Come December 17, a Russian citizen, one of those who will, after all, venture to the polling station, will be confronted with a bewildering choice of forty (currently registered) political parties competing for the Duma party seats and between 12 and 20 single mandate candidates vying for the remaining 225 prizes. To compound the problem further, only 25% of the eligible voters have to show up at the polls for the elections to be declared valid. Nor are there provisions for run-off elections, which means, both theoretically and practically, that a candidate in a crowded district may be a winner even if she gets less than 10% of the votes and more than 50% of votes (by some estimates as much as 70%) may be cast for parties that would not clear the 5% barrier, necessary for their representation in the Duma. Such apprehensions have been expressed by a number of responsible observers, among the most visible of the them, the Chairman of the Constitutional Court, Vladimir Tumanov. Is it possible to classify this electoral system as a form of representative democracy? The answer: only in a very attenuated sense, no more, perhaps, than the Russian communism may be classified as a subspecies of Western social democracy. Indeed, as far as the probable outcome is concerned, what it resembles, rather, is the old Soviet system for dispensing privilege.

The amorphousness and fragmentation of the political landscape on the eve of the parliamentary election makes the Communist Party of Russia stand out from the crowd. Paradoxically, stripped of its monopoly on power, its ranks radically thinned out due to its reputation as well as the availability of ample economic opportunity in Russia's burgeoning private sector, CPR (no pun intended) is, perhaps, the only party in Russia in the proper Western sense of the term. Its organization is far flung, its cadres are disciplined, and its constituency devoted enough to march to the polls even if the weather beacons the rest of the electorate to spend the day in the country (as happened in Volgograd in September, where the Communists handily defeated the Army's lunatic fringe in a local elections; no other party fielded candidates in the contest). The only problem for the CPR is that its constituency consists, by and large, of retired people, and even as the odds on favorite, the party is not expected to win more than 12-13% of the party slate vote.

According to recent polls, among the serious political organization, the runners-up are expected to be, on the reformers' side, Yavlinsky's Yabloko with about 8%; on the "nationalist" side, the rather moderate Congress of Russian Communities, headed by Yuri Skokov and General Alexander Lebed, with about 6%; and on the centrist, i.e., governmental side, Prime Minister Victor Chernomyrdin's party, the bland sounding "Our Home Is Russia," with 5%. Few other parties - among them Zhirinovsky's Liberal Democrats, pro-communist conservative Agrarians, the flip-flop party, Women of Russia, but not Gaidar's Russia's Choice -- are expected to squeak into the Duma.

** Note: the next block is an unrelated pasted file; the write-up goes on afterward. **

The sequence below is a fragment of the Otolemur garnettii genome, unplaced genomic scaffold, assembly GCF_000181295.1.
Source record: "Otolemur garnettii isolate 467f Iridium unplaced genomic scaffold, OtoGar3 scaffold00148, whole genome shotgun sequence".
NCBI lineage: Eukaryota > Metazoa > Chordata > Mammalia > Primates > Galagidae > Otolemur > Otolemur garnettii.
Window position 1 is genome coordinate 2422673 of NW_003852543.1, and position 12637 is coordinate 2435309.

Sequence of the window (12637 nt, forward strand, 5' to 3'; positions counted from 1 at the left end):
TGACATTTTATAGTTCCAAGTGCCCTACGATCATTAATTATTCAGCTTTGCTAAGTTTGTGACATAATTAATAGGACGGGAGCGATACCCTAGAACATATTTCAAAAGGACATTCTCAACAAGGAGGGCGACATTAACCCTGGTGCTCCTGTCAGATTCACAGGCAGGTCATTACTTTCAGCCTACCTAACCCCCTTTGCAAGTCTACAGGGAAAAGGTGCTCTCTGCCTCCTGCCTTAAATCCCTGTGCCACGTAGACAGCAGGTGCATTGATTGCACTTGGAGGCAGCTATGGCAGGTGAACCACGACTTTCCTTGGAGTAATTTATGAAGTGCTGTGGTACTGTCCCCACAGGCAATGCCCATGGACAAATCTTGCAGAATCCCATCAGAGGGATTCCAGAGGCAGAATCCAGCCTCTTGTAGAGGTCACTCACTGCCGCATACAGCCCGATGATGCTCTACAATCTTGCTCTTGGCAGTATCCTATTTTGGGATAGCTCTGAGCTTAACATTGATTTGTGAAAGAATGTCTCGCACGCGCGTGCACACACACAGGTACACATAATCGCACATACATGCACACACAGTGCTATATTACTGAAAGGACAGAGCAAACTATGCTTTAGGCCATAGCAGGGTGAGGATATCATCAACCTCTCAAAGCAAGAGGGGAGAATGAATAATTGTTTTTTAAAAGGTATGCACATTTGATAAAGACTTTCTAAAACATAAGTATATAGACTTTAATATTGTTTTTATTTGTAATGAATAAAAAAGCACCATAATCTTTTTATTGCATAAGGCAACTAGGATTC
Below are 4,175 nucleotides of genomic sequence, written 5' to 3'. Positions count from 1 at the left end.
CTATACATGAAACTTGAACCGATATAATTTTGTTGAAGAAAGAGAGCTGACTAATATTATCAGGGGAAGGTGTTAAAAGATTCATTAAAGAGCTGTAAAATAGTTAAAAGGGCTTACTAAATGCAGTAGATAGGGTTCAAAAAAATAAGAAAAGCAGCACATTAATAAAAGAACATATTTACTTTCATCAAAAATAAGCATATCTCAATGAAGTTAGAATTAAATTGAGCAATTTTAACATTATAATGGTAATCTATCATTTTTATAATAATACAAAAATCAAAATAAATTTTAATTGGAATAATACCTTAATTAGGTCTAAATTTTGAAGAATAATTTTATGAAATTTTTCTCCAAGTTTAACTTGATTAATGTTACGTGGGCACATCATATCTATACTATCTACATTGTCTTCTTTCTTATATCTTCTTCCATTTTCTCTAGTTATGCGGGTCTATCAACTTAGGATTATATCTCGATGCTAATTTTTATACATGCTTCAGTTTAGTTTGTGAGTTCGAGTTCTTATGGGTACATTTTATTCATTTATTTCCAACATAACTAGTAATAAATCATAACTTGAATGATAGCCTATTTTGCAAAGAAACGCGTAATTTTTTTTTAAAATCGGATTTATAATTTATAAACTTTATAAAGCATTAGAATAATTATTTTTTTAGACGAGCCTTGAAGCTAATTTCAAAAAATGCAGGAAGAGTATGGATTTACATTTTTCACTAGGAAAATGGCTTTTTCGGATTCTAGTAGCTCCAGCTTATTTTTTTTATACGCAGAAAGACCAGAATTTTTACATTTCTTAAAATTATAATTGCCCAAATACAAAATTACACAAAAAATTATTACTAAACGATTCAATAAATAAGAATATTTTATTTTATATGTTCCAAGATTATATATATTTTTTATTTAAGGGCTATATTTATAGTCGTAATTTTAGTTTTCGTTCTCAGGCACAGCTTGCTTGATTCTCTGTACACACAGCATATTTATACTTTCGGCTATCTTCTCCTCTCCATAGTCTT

The coming political crisis, then, is not likely to stem from the communists' "victory at the polls". They will not get enough seats to become the dominant player in the new Duma, a largely powerless body as the Russian Constitution of 1993 defined it. Rather, it is the ever-increasing factionalism of the political life of the country that should give everyone pause. Indeed, a suspicion is spreading among some of the more intelligent Russia watchers both inside and outside the country that the system that has emerged in the wake of the Soviet Union's collapse, in particular the Duma electoral system, is dissipating, rather than strengthening, the country's still powerful democratic impulse. The circus atmosphere notwithstanding, the Public Opinion Foundation reported in its recent survey that the issues of "social equity" and "crime," the special code words of the communist party and the nationalist right, are still less of concern to the Russians than democracy's tried and true "rule of law" and "human rights". The longer those Russian politicians who identify with this popular agenda continue to squabble among themselves, the greater the likelihood, to paraphrase the Federalist, that the Russian citizens' "fear of discord and disunion among its counsellors will exceed their apprehension of treachery or incapacity in a single individual." Russia's presidential election is scheduled for June 1996, and those "single indivuduals" whom the Federalist had in mind are standing in the wings. This, then, is the political context against which Boris Yeltsin will be making his decision whether or not to seek the second term.

Copyright (c) 1995 by Gregory Freidin